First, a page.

AI system designs clothing for your personal fashion style
Everyone knows that more and more data is being collected about our everyday activities, like where we go online and in the physical world. Much of that data is being used for personalization. Recent UMBC CSEE Masters student Prutha Date explored a novel kind of personalization – creating clothing that matches your personal style.
Date developed a system that takes as input pictures of clothing in your closet, extracts a digitial representation of your style preferences, and then applies that style to new articles of clothing, like a picture pair of pants or a dress you find online. This work meshes well with recent efforts by Amazon to manufacture clothing on demand. Imagine being able to click on an article of clothing available online, personalize it to your style, and then have it made and shipped right to your door!
This innovative research was cited in a recent article in MIT Technology Review, Amazon Has Developed an AI Fashion Designer.
Tim Oates, a professor at the University of Maryland in Baltimore County, presented details of a system for transferring a particular style from one garment to another. He suggests that this approach might be used to conjure up new items of clothing from scratch. “You could train [an algorithm] on your closet, and then you could say here’s a jacket or a pair of pants, and I’d like to adapt it to my style,” Oates says.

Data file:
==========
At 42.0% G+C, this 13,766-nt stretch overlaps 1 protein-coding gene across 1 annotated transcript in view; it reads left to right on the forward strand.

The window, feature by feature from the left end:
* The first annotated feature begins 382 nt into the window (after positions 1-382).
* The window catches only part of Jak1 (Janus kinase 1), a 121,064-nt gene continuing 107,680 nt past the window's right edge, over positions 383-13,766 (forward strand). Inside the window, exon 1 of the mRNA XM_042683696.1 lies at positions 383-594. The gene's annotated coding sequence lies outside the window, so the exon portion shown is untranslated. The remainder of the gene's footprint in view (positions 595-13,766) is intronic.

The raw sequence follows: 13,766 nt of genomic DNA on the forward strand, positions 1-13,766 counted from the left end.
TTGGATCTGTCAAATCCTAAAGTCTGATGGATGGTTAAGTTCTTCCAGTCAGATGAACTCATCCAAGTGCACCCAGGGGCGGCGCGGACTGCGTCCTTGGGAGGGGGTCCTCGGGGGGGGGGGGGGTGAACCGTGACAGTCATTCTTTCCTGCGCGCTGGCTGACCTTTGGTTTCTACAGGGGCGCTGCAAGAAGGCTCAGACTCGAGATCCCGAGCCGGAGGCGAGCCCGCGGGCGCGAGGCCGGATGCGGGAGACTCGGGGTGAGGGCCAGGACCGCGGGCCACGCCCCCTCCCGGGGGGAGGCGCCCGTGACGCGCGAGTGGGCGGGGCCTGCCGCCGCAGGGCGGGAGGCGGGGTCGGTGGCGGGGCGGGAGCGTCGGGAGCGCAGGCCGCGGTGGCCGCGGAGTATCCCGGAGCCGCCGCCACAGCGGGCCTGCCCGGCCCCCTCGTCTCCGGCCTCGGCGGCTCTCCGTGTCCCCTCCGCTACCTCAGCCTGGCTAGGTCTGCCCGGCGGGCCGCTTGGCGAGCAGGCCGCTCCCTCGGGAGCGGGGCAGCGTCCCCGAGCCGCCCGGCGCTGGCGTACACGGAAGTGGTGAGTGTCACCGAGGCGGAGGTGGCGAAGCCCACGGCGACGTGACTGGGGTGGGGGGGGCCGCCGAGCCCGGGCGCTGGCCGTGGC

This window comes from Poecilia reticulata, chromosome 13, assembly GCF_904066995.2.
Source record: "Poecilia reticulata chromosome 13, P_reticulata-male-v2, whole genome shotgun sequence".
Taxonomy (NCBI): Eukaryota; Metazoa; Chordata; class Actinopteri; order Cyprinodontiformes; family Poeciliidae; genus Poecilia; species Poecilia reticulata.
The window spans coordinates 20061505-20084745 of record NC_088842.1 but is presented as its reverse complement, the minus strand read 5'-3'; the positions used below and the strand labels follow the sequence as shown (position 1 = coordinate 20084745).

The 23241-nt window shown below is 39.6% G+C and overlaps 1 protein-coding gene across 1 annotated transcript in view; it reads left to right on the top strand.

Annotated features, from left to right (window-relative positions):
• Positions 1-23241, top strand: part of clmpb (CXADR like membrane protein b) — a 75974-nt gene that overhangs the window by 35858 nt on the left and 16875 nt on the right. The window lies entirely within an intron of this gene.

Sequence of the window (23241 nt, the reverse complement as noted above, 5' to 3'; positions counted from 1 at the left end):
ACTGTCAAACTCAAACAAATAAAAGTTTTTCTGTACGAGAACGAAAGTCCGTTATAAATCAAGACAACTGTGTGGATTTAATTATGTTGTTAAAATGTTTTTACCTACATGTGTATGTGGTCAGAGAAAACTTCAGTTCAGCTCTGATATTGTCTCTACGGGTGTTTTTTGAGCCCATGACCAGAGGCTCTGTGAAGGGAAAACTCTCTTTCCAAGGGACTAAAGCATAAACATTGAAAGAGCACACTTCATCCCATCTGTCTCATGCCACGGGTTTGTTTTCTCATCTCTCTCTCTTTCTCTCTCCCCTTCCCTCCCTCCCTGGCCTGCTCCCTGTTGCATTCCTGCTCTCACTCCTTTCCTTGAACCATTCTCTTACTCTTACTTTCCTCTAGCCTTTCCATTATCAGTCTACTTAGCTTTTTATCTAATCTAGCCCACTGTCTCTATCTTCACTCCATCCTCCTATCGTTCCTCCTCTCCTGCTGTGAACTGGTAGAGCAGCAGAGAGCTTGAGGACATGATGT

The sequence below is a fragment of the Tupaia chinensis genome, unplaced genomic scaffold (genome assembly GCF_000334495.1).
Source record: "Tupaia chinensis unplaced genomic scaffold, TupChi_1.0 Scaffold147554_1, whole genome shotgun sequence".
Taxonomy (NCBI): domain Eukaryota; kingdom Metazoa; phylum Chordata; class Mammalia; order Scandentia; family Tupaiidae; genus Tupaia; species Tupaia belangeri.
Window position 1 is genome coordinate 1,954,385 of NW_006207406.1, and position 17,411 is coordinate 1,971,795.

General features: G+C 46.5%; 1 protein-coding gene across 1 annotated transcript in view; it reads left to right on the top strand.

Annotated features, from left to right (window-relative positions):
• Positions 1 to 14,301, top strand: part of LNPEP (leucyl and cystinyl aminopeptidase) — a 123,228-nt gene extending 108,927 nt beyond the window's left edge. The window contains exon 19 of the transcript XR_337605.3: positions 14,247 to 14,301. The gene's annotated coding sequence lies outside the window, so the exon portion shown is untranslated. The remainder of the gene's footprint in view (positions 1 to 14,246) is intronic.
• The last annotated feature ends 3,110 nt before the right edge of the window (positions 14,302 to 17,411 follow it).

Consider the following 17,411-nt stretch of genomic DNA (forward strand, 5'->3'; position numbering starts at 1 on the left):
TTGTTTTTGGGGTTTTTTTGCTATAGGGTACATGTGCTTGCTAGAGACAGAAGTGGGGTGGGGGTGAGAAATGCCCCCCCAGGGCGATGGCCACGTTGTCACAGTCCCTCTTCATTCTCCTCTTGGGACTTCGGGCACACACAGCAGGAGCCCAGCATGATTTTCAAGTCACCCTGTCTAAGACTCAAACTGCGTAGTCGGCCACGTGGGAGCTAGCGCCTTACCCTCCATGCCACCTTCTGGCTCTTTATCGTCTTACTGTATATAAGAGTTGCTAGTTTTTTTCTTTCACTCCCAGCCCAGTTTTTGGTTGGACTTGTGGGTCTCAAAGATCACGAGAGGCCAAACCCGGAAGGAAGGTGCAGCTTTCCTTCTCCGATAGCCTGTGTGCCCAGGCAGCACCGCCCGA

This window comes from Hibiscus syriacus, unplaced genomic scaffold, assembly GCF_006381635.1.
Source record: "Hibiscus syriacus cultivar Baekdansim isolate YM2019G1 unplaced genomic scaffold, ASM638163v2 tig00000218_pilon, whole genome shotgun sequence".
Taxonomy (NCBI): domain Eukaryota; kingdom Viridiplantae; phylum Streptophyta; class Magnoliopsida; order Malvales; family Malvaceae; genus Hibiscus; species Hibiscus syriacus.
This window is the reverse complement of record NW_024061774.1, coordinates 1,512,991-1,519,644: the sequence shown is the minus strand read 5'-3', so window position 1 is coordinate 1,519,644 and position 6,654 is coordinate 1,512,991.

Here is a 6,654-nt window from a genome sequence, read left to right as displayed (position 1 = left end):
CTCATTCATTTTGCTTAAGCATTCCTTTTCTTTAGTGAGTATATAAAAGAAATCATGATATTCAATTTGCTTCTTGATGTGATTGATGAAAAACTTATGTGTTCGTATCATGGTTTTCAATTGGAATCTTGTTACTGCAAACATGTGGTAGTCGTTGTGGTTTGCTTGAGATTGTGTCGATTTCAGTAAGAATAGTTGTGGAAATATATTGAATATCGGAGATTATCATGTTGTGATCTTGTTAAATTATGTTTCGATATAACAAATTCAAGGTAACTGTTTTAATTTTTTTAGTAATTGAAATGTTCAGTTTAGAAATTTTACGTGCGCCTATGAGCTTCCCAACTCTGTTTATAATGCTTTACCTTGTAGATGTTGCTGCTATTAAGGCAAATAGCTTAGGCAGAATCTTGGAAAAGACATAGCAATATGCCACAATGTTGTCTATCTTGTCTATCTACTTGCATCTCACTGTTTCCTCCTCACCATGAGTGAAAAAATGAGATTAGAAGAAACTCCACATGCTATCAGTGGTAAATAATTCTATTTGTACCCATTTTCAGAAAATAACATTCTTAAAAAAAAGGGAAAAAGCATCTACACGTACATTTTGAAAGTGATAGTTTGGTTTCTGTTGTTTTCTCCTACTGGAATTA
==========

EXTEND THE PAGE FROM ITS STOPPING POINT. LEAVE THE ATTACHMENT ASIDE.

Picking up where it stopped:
Fashion designers probably shouldn’t fret just yet, though. Oates and other point out that it may be a long time before a machine can invent a fashion trend. “People innovate in areas like music, fashion, and cinema,” he says. “What we haven’t seen is a genuinely new music or fashion style that was generated by a computer and really resonated with people.”
You can read more about the work in a recent paper by Prutha Date, Ashwinkumar Ganesan and Tim Oates, Fashioning with Networks: Neural Style Transfer to Design Clothes. The paper describes how convolutional neural networks were used to personalize and generate new custom clothes based on a person’s preference and by learning their fashion choices from a limited set of clothes from their closet.